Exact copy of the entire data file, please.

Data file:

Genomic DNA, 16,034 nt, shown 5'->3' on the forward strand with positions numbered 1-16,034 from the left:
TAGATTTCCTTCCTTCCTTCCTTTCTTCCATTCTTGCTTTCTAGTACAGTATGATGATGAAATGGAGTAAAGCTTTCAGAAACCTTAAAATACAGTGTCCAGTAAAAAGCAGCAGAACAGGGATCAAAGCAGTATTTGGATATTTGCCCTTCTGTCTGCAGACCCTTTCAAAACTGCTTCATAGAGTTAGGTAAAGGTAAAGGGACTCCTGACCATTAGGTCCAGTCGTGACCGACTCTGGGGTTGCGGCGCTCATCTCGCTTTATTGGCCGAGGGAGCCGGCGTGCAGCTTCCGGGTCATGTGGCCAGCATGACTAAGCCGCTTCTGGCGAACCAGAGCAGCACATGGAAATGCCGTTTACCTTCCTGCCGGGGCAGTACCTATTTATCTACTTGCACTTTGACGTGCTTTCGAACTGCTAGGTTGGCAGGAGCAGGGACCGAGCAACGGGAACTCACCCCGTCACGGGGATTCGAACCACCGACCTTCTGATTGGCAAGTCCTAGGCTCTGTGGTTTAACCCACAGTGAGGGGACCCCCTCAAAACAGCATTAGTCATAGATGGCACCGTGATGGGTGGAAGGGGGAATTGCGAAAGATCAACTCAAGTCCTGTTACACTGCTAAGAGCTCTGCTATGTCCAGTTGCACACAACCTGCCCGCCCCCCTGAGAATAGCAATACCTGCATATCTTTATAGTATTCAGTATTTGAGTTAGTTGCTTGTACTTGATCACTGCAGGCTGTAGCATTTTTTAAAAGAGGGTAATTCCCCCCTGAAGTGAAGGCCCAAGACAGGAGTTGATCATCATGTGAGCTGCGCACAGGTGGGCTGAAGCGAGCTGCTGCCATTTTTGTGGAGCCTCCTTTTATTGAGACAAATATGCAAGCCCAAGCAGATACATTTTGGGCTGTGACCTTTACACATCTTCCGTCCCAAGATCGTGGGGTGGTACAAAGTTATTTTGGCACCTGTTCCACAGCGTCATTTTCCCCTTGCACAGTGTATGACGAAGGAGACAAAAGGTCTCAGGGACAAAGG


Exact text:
Genomic DNA, 16,034 nt, shown 5'->3' on the forward strand with positions numbered 1-16,034 from the left:
TAGATTTCCTTCCTTCCTTCCTTTCTTCCATTCTTGCTTTCTAGTACAGTATGATGATGAAATGGAGTAAAGCTTTCAGAAACCTTAAAATACAGTGTCCAGTAAAAAGCAGCAGAACAGGGATCAAAGCAGTATTTGGATATTTGCCCTTCTGTCTGCAGACCCTTTCAAAACTGCTTCATAGAGTTAGGTAAAGGTAAAGGGACTCCTGACCATTAGGTCCAGTCGTGACCGACTCTGGGGTTGCGGCGCTCATCTCGCTTTATTGGCCGAGGGAGCCGGCGTGCAGCTTCCGGGTCATGTGGCCAGCATGACTAAGCCGCTTCTGGCGAACCAGAGCAGCACATGGAAATGCCGTTTACCTTCCTGCCGGGGCAGTACCTATTTATCTACTTGCACTTTGACGTGCTTTCGAACTGCTAGGTTGGCAGGAGCAGGGACCGAGCAACGGGAACTCACCCCGTCACGGGGATTCGAACCACCGACCTTCTGATTGGCAAGTCCTAGGCTCTGTGGTTTAACCCACAGTGAGGGGACCCCCTCAAAACAGCATTAGTCATAGATGGCACCGTGATGGGTGGAAGGGGGAATTGCGAAAGATCAACTCAAGTCCTGTTACACTGCTAAGAGCTCTGCTATGTCCAGTTGCACACAACCTGCCCGCCCCCCTGAGAATAGCAATACCTGCATATCTTTATAGTATTCAGTATTTGAGTTAGTTGCTTGTACTTGATCACTGCAGGCTGTAGCATTTTTTAAAAGAGGGTAATTCCCCCCTGAAGTGAAGGCCCAAGACAGGAGTTGATCATCATGTGAGCTGCGCACAGGTGGGCTGAAGCGAGCTGCTGCCATTTTTGTGGAGCCTCCTTTTATTGAGACAAATATGCAAGCCCAAGCAGATACATTTTGGGCTGTGACCTTTACACATCTTCCGTCCCAAGATCGTGGGGTGGTACAAAGTTATTTTGGCACCTGTTCCACAGCGTCATTTTCCCCTTGCACAGTGTATGACGAAGGAGACAAAAGGTCTCAGGGACAAAGG